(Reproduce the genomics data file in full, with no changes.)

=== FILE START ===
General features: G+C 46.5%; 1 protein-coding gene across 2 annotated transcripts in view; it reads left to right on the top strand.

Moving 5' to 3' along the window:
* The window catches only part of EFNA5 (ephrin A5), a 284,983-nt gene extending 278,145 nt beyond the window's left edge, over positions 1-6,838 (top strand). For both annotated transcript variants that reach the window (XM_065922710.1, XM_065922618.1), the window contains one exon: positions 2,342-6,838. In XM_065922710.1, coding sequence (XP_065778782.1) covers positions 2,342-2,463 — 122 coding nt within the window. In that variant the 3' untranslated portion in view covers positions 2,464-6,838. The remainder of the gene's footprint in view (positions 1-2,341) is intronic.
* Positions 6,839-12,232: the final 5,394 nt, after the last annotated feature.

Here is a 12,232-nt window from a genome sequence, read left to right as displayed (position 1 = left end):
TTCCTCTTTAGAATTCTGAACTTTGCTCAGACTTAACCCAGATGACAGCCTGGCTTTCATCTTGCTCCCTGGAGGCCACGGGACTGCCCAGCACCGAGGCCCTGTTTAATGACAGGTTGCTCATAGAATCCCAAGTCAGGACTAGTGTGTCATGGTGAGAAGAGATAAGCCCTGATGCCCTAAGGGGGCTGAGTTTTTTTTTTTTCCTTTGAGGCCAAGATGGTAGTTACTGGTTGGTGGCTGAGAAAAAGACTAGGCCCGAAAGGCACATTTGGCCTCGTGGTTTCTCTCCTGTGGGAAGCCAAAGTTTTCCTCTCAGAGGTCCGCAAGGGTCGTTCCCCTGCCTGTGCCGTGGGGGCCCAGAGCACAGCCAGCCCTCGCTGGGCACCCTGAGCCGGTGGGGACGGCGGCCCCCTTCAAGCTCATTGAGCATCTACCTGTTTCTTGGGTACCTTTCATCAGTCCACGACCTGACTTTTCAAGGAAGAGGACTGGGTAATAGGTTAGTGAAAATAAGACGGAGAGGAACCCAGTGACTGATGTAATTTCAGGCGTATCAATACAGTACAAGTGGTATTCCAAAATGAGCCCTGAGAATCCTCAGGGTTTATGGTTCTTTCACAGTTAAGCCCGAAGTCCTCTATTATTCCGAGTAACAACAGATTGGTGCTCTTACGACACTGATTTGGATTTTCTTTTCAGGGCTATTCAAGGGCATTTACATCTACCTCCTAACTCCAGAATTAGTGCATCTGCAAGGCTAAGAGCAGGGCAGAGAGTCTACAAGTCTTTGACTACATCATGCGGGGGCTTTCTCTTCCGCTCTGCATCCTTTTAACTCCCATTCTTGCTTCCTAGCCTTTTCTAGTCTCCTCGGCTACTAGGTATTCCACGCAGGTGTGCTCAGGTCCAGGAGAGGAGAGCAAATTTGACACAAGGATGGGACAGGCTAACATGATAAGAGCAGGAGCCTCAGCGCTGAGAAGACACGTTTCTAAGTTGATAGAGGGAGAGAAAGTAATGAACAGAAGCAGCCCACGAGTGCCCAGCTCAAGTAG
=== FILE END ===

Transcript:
General features: G+C 46.5%; 1 protein-coding gene across 2 annotated transcripts in view; it reads left to right on the top strand.

Moving 5' to 3' along the window:
* The window catches only part of EFNA5 (ephrin A5), a 284,983-nt gene extending 278,145 nt beyond the window's left edge, over positions 1-6,838 (top strand). For both annotated transcript variants that reach the window (XM_065922710.1, XM_065922618.1), the window contains one exon: positions 2,342-6,838. In XM_065922710.1, coding sequence (XP_065778782.1) covers positions 2,342-2,463 — 122 coding nt within the window. In that variant the 3' untranslated portion in view covers positions 2,464-6,838. The remainder of the gene's footprint in view (positions 1-2,341) is intronic.
* Positions 6,839-12,232: the final 5,394 nt, after the last annotated feature.

Here is a 12,232-nt window from a genome sequence, read left to right as displayed (position 1 = left end):
TTCCTCTTTAGAATTCTGAACTTTGCTCAGACTTAACCCAGATGACAGCCTGGCTTTCATCTTGCTCCCTGGAGGCCACGGGACTGCCCAGCACCGAGGCCCTGTTTAATGACAGGTTGCTCATAGAATCCCAAGTCAGGACTAGTGTGTCATGGTGAGAAGAGATAAGCCCTGATGCCCTAAGGGGGCTGAGTTTTTTTTTTTTCCTTTGAGGCCAAGATGGTAGTTACTGGTTGGTGGCTGAGAAAAAGACTAGGCCCGAAAGGCACATTTGGCCTCGTGGTTTCTCTCCTGTGGGAAGCCAAAGTTTTCCTCTCAGAGGTCCGCAAGGGTCGTTCCCCTGCCTGTGCCGTGGGGGCCCAGAGCACAGCCAGCCCTCGCTGGGCACCCTGAGCCGGTGGGGACGGCGGCCCCCTTCAAGCTCATTGAGCATCTACCTGTTTCTTGGGTACCTTTCATCAGTCCACGACCTGACTTTTCAAGGAAGAGGACTGGGTAATAGGTTAGTGAAAATAAGACGGAGAGGAACCCAGTGACTGATGTAATTTCAGGCGTATCAATACAGTACAAGTGGTATTCCAAAATGAGCCCTGAGAATCCTCAGGGTTTATGGTTCTTTCACAGTTAAGCCCGAAGTCCTCTATTATTCCGAGTAACAACAGATTGGTGCTCTTACGACACTGATTTGGATTTTCTTTTCAGGGCTATTCAAGGGCATTTACATCTACCTCCTAACTCCAGAATTAGTGCATCTGCAAGGCTAAGAGCAGGGCAGAGAGTCTACAAGTCTTTGACTACATCATGCGGGGGCTTTCTCTTCCGCTCTGCATCCTTTTAACTCCCATTCTTGCTTCCTAGCCTTTTCTAGTCTCCTCGGCTACTAGGTATTCCACGCAGGTGTGCTCAGGTCCAGGAGAGGAGAGCAAATTTGACACAAGGATGGGACAGGCTAACATGATAAGAGCAGGAGCCTCAGCGCTGAGAAGACACGTTTCTAAGTTGATAGAGGGAGAGAAAGTAATGAACAGAAGCAGCCCACGAGTGCCCAGCTCAAGTAG